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Appl Environ Microbiol. 2009 Sep; 75(17): 5481–5488.
Published online 2009 Jul 6. doi:  10.1128/AEM.01030-09
PMCID: PMC2737934

Bacterial Chemotaxis to Atrazine and Related s-Triazines


Pseudomonas sp. strain ADP utilizes the human-made s-triazine herbicide atrazine as the sole nitrogen source. The results reported here demonstrate that atrazine and the atrazine degradation intermediates N-isopropylammelide and cyanuric acid are chemoattractants for strain ADP. In addition, the nonmetabolized s-triazine ametryn was also an attractant. The chemotactic response to these s-triazines was not specifically induced during growth with atrazine, and atrazine metabolism was not required for the chemotactic response. A cured variant of strain ADP (ADP M13-2) was attracted to s-triazines, indicating that the atrazine catabolic plasmid pADP-1 is not necessary for the chemotactic response and that atrazine degradation and chemotaxis are not genetically linked. These results indicate that atrazine and related s-triazines are detected by one or more chromosomally encoded chemoreceptors in Pseudomonas sp. strain ADP. We demonstrated that Escherichia coli is attracted to the s-triazine compounds N-isopropylammelide and cyanuric acid, and an E. coli mutant lacking Tap (the pyrimidine chemoreceptor) was unable to respond to s-triazines. These data indicate that pyrimidines and triazines are detected by the same chemoreceptor (Tap) in E. coli. We showed that Pseudomonas sp. strain ADP is attracted to pyrimidines, which are the naturally occurring structures closest to triazines, and propose that chemotaxis toward s-triazines may be due to fortuitous recognition by a pyrimidine chemoreceptor in Pseudomonas sp. strain ADP. In competition assays, the presence of atrazine inhibited chemotaxis of Pseudomonas sp. strain ADP to cytosine, and cytosine inhibited chemotaxis to atrazine, suggesting that pyrimidines and s-triazines are detected by the same chemoreceptor.

Atrazine [2-chloro-4-(N-ethylamino)-6-(N-isopropylamino)-1,3,5-s-triazine] is a human-made herbicide that is used worldwide to control broadleaf and grassy weeds. As one of the most heavily used herbicides in the United States, atrazine can be present in parts per million in agricultural runoffs (3), which exceeds the U.S. Environmental Protection Agency's maximum allowable contaminant level of 3 ppb in ground and surface waters (13). Atrazine is persistent in soil (34) and was once considered nontoxic to animals. However, recent studies have shown that atrazine causes sexual abnormalities in frogs (21, 22, 50), reduced testosterone production in rats (53), and elevated levels of prostate cancer in workers at an atrazine-manufacturing factory (45). These studies suggest that there is cause for concern about atrazine residues in soil, groundwater, and surface waters.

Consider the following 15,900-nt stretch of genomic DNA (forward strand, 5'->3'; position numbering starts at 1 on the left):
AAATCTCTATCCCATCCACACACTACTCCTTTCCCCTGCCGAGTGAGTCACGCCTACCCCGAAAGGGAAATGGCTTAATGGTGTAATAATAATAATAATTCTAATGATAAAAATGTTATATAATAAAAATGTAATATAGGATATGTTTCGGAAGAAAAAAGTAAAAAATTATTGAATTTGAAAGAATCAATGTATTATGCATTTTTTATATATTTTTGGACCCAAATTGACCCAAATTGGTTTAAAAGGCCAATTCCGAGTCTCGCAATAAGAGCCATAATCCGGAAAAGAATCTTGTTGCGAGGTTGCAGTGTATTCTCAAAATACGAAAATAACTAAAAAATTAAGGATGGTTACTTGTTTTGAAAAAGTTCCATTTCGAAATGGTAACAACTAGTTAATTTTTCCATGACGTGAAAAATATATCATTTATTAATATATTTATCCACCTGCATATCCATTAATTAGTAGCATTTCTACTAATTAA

Several bacterial strains capable of mineralizing atrazine have been isolated (4, 27, 41, 49, 51, 52, 58). The best-studied atrazine-degrading strain, Pseudomonas sp. strain ADP (atrazine degrading pseudomonad), was isolated from an atrazine spill site in Minnesota (27). Strain ADP utilizes atrazine as a sole nitrogen source and mineralizes it in the process (27). The pathway of atrazine degradation in strain ADP has been characterized in detail (Fig. (Fig.1),1), and the genes encoding the six enzymes required for atrazine degradation have been cloned and sequenced (5, 7, 9, 10, 29, 42). The six genes are located in four distant locations on the atrazine catabolic plasmid (pADP-1) present in strain ADP (10, 29). atzA, atzB, and atzC, which encode the first three enzymes of the pathway, are constitutively expressed and highly conserved in atrazine-degrading bacteria isolated from geographically distinct locations (8, 11). Products of the atzDEF gene cluster catalyze the last three steps of atrazine degradation. This operon is divergently transcribed from atzR, the product of which has high homology to LysR-type regulatory proteins (29). AtzR and the inducer cyanuric acid are required for the expression of the atzDEF operon (14), and the operon is also subject to nitrogen control (15).